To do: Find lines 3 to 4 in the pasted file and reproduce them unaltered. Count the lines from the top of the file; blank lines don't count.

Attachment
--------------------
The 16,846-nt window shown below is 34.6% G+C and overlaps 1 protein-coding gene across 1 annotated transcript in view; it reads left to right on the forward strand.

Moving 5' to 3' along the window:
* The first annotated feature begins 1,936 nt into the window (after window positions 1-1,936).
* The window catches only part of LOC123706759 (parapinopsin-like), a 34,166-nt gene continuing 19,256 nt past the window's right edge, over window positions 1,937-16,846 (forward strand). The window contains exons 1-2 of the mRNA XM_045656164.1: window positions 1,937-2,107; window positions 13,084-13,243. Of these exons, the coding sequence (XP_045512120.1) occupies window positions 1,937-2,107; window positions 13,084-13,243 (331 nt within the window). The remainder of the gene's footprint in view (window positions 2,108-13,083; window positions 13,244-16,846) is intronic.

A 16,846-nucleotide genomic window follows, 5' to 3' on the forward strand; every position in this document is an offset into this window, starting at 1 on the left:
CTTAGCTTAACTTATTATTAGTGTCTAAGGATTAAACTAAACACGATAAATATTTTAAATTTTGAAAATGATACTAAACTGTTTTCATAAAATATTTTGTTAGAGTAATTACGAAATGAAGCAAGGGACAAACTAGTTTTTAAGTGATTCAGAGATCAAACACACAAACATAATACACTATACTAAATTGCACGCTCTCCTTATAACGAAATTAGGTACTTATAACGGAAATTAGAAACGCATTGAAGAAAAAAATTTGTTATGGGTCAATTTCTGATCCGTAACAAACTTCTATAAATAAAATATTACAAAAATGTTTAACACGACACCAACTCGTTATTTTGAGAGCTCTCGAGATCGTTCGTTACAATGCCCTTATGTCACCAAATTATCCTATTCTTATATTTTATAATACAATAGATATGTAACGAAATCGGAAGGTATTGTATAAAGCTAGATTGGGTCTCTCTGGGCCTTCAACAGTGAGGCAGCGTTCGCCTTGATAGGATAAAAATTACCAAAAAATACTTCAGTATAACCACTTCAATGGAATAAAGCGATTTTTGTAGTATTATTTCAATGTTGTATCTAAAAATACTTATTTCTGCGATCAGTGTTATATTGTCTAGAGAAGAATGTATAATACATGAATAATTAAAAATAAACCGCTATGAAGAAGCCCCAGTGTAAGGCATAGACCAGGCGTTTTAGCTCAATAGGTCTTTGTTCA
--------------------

* The first annotated feature begins 1,936 nt into the window (after window positions 1-1,936).
* The window catches only part of LOC123706759 (parapinopsin-like), a 34,166-nt gene continuing 19,256 nt past the window's right edge, over window positions 1,937-16,846 (forward strand). The window contains exons 1-2 of the mRNA XM_045656164.1: window positions 1,937-2,107; window positions 13,084-13,243. Of these exons, the coding sequence (XP_045512120.1) occupies window positions 1,937-2,107; window positions 13,084-13,243 (331 nt within the window). The remainder of the gene's footprint in view (window positions 2,108-13,083; window positions 13,244-16,846) is intronic.